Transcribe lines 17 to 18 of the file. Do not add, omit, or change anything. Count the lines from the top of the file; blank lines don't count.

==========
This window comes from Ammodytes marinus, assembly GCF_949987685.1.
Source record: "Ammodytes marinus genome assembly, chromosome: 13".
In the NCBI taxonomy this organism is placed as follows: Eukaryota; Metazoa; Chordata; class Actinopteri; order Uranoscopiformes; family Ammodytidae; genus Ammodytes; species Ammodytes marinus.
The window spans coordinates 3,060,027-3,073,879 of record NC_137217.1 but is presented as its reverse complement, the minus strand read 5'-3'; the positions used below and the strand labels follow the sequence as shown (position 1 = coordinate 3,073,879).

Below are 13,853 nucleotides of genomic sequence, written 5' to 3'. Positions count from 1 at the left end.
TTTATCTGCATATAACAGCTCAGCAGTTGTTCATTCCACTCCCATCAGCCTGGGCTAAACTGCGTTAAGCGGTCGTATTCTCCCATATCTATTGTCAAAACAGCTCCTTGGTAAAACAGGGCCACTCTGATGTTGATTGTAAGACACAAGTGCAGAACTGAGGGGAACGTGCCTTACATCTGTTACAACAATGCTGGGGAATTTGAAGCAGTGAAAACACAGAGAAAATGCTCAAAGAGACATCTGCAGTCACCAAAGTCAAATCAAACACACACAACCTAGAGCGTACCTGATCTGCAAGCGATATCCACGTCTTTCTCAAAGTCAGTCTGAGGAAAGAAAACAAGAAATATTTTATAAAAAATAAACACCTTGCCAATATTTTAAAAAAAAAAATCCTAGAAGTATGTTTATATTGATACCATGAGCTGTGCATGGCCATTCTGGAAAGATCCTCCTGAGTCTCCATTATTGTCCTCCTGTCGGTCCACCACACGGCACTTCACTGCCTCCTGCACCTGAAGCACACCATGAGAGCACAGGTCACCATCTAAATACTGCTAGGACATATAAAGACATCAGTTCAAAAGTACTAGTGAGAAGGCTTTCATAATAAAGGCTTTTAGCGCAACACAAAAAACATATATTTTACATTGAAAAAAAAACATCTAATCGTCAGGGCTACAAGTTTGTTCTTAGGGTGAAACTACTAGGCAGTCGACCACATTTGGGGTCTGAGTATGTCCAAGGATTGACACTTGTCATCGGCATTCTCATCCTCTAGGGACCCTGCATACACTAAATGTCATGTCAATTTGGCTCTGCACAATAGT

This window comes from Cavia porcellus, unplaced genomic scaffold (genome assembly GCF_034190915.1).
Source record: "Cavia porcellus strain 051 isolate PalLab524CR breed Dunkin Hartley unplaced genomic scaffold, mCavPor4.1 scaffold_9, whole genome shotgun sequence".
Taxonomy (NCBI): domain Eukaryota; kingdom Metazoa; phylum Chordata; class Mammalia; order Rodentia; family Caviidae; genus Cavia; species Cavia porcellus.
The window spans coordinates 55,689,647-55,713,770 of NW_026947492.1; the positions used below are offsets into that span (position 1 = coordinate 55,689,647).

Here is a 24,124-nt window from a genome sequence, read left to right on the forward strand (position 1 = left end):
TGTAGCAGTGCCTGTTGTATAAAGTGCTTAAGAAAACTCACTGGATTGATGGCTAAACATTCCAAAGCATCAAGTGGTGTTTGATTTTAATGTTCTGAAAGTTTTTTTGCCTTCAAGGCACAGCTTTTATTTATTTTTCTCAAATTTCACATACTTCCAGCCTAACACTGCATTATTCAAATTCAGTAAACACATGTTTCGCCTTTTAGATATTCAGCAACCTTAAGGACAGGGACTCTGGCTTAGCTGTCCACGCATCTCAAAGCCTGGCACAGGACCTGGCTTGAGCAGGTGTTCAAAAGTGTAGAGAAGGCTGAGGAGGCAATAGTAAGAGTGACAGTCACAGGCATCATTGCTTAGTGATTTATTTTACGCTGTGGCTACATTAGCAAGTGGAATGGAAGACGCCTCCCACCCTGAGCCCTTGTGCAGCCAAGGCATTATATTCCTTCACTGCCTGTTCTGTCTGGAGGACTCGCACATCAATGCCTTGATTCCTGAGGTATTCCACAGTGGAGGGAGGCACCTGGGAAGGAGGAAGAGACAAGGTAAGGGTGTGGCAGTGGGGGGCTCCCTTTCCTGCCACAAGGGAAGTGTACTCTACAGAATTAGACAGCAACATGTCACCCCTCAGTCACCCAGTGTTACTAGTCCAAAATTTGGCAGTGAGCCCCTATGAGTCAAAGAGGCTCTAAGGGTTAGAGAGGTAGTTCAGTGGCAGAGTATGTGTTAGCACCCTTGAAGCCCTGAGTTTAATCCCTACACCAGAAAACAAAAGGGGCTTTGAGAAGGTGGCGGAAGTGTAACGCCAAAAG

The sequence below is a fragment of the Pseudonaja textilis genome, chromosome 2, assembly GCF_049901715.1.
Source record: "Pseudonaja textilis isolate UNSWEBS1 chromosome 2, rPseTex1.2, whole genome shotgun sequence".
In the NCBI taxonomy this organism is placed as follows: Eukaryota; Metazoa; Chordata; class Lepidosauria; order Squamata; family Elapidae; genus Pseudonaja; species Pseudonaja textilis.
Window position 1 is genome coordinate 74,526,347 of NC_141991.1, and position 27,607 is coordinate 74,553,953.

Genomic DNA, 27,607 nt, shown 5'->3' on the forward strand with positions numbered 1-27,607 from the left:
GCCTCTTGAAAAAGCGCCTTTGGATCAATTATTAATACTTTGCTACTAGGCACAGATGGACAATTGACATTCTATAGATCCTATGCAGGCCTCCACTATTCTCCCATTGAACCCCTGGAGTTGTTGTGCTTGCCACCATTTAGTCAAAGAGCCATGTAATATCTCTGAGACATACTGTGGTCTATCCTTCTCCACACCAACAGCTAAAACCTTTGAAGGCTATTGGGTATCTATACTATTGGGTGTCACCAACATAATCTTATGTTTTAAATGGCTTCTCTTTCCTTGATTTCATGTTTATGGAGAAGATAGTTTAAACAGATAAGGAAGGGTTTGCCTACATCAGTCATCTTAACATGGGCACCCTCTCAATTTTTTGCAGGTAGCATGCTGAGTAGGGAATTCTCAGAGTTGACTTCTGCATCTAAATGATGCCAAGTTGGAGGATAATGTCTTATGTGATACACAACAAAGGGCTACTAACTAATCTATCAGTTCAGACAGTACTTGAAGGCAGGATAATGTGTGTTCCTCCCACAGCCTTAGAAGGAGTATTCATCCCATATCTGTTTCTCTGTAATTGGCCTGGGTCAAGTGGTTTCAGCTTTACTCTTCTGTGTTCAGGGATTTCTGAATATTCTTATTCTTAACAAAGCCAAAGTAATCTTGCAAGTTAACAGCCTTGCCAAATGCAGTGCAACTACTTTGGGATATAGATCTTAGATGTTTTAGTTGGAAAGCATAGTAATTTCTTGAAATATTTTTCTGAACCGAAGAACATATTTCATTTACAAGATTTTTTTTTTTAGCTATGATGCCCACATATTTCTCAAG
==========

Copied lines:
Genomic DNA, 27,607 nt, shown 5'->3' on the forward strand with positions numbered 1-27,607 from the left:
GCCTCTTGAAAAAGCGCCTTTGGATCAATTATTAATACTTTGCTACTAGGCACAGATGGACAATTGACATTCTATAGATCCTATGCAGGCCTCCACTATTCTCCCATTGAACCCCTGGAGTTGTTGTGCTTGCCACCATTTAGTCAAAGAGCCATGTAATATCTCTGAGACATACTGTGGTCTATCCTTCTCCACACCAACAGCTAAAACCTTTGAAGGCTATTGGGTATCTATACTATTGGGTGTCACCAACATAATCTTATGTTTTAAATGGCTTCTCTTTCCTTGATTTCATGTTTATGGAGAAGATAGTTTAAACAGATAAGGAAGGGTTTGCCTACATCAGTCATCTTAACATGGGCACCCTCTCAATTTTTTGCAGGTAGCATGCTGAGTAGGGAATTCTCAGAGTTGACTTCTGCATCTAAATGATGCCAAGTTGGAGGATAATGTCTTATGTGATACACAACAAAGGGCTACTAACTAATCTATCAGTTCAGACAGTACTTGAAGGCAGGATAATGTGTGTTCCTCCCACAGCCTTAGAAGGAGTATTCATCCCATATCTGTTTCTCTGTAATTGGCCTGGGTCAAGTGGTTTCAGCTTTACTCTTCTGTGTTCAGGGATTTCTGAATATTCTTATTCTTAACAAAGCCAAAGTAATCTTGCAAGTTAACAGCCTTGCCAAATGCAGTGCAACTACTTTGGGATATAGATCTTAGATGTTTTAGTTGGAAAGCATAGTAATTTCTTGAAATATTTTTCTGAACCGAAGAACATATTTCATTTACAAGATTTTTTTTTTTAGCTATGATGCCCACATATTTCTCAAG